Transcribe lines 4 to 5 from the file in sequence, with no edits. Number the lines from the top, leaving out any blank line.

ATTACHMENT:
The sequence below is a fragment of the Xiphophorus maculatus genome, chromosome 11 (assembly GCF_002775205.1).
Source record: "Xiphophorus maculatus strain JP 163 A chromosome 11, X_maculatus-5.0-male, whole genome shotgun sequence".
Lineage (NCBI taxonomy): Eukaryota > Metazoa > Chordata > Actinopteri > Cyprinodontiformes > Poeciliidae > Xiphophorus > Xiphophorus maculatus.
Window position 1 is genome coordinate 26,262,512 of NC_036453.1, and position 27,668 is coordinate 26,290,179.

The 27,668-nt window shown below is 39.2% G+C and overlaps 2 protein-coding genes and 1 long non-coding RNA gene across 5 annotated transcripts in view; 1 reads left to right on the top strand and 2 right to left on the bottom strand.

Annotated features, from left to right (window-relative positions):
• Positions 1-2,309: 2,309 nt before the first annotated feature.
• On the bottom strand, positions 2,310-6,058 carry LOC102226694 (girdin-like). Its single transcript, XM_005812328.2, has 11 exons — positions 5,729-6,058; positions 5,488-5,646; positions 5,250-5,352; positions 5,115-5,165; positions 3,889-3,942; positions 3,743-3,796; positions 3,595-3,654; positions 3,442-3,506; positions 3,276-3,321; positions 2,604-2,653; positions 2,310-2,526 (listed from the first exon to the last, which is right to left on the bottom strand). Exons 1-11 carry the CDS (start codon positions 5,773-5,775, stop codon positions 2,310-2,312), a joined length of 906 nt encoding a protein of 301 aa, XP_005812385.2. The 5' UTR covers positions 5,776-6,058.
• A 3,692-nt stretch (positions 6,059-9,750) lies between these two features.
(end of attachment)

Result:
Window position 1 is genome coordinate 26,262,512 of NC_036453.1, and position 27,668 is coordinate 26,290,179.

The 27,668-nt window shown below is 39.2% G+C and overlaps 2 protein-coding genes and 1 long non-coding RNA gene across 5 annotated transcripts in view; 1 reads left to right on the top strand and 2 right to left on the bottom strand.